The Amendment permits a new or existing SPC to incorporate a PIC on behalf of a relevant cell or segregated portfolio. The PIC, instead of the segregated portfolio, would then conduct the relevant insurance business. Unlike the traditional segregated portfolio or cell, a PIC will be a separate legal entity (i.e., an exempted company limited by shares).
A PIC will not need to be separately licensed as an insurance company as it will operate under the licence held by the SPC. It will, however, be regulated by the Cayman Islands Monetary Authority (CIMA). Among other things, a PIC must include in its name the letters “PIC” or “P.I.C.” or the words “Portfolio Insurance Company,” carry on insurance business only in accordance with its business plan, maintain a margin of solvency and adequate capital in accordance with prescribed requirements (such requirements are still to come), maintain adequate arrangements for the management of risks, and maintain an effective system of governance approved by CIMA.
Unless otherwise provided by CIMA in writing, a PIC will also be required to submit an annual return to CIMA within six months of the end of its financial year along with audited financial statements and in certain cases, for example where the PIC writes long term business, an actuarial valuation of its assets and liabilities and a certification of solvency.
The Amendment requires PICs to have a minimum of two directors and permits PICs to have the same directors, managers and officers as the SPC or such other persons approved by CIMA as fit and proper persons.
The Amendment also requires a PIC to be at all times controlled by the SPC and an SPC may not control more than one PIC for each segregated portfolio. In addition, pursuant to the Amendment, no voting shares in a PIC can be issued, transferred or disposed of in any manner without the prior approval of CIMA.
Some benefits of a PIC include:
• the ability to have a separate board of directors from that of the SPC provides flexibility in terms of corporate governance;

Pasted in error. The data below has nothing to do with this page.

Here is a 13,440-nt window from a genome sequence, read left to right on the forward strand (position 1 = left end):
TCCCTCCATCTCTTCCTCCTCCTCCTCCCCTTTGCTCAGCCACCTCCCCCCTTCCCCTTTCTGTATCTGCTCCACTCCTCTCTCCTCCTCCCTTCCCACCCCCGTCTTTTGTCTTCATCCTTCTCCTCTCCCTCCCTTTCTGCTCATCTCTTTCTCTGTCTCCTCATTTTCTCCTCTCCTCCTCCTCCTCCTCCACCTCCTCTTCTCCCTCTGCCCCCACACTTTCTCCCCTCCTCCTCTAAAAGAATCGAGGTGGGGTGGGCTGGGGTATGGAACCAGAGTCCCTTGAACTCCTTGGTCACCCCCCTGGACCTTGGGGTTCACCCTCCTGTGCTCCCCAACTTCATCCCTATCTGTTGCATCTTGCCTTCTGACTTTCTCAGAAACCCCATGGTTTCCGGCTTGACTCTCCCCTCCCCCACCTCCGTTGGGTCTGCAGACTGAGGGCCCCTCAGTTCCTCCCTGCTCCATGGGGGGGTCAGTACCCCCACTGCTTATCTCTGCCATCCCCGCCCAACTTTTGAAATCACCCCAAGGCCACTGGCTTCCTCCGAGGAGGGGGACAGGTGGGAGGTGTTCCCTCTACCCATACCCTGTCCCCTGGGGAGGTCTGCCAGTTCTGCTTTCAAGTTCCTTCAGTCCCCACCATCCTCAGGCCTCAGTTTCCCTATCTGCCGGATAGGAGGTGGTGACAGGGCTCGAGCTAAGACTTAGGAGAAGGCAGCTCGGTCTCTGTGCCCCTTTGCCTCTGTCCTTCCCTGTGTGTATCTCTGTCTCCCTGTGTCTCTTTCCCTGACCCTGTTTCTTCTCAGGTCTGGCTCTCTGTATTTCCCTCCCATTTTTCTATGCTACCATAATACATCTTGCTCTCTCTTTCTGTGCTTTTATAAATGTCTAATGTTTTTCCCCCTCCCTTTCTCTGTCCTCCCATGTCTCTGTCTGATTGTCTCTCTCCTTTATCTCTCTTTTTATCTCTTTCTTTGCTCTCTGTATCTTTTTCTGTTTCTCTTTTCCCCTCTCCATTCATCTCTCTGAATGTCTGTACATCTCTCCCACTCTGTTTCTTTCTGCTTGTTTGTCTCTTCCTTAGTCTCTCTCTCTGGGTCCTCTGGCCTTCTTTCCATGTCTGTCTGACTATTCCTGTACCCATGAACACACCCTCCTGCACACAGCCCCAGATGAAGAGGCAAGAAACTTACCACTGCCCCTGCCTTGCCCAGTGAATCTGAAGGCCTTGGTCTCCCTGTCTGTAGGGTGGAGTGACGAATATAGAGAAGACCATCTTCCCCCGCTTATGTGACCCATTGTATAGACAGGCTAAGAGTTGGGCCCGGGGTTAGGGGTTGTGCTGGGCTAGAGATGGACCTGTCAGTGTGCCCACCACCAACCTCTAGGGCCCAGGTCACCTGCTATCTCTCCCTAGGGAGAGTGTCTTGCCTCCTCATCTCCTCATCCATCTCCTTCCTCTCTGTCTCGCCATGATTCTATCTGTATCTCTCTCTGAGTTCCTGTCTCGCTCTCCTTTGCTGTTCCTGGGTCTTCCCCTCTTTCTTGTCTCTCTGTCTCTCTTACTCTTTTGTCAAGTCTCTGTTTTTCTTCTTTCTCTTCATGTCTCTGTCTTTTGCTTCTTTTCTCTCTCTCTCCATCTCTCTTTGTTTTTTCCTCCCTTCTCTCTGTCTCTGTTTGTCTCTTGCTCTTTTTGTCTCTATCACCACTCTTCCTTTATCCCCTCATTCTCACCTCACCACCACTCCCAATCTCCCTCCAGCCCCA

• a PIC can contract with any person including its own SPC and other cells or PICs within the same SPC which is helpful in terms of reinsurance, quota sharing and pooling;
• counterparties who are not familiar with segregated portfolios may more readily accept a PIC as opposed to a segregated portfolio;
• a single PIC can be wound up without affecting its controlling SPC or other PICs which was not previously possible within a SPC structure; and
• a PIC can easily be converted into a standalone captive insurance company.
The Amendment also creates a new category of Class B(iv) insurer and amends the Class B(iii) category of insurer so that pursuant to the Amendment, an insurer will now fall within Class B(iii) if 50% or less of its net written premiums originate from the insurer’s related business and annual net earned premiums are less than US$20 million. An insurer will fall within Class B(iv) if 50% or less of its net written premiums originate from the insurer’s related business and annual net earned premiums are equal to or greater than US$20 million.
The Cayman Islands government has stated that the Amendment is more cost effective and efficient than introducing standalone incorporated cell company legislation, will boost Cayman’s competitiveness, and will help contain the costs of doing business for insurers.
If you have any questions about the Insurance Law or the Amendment, please do not hesitate to contact Wendy Lee at email@example.com or (345) 815-2924 for further information.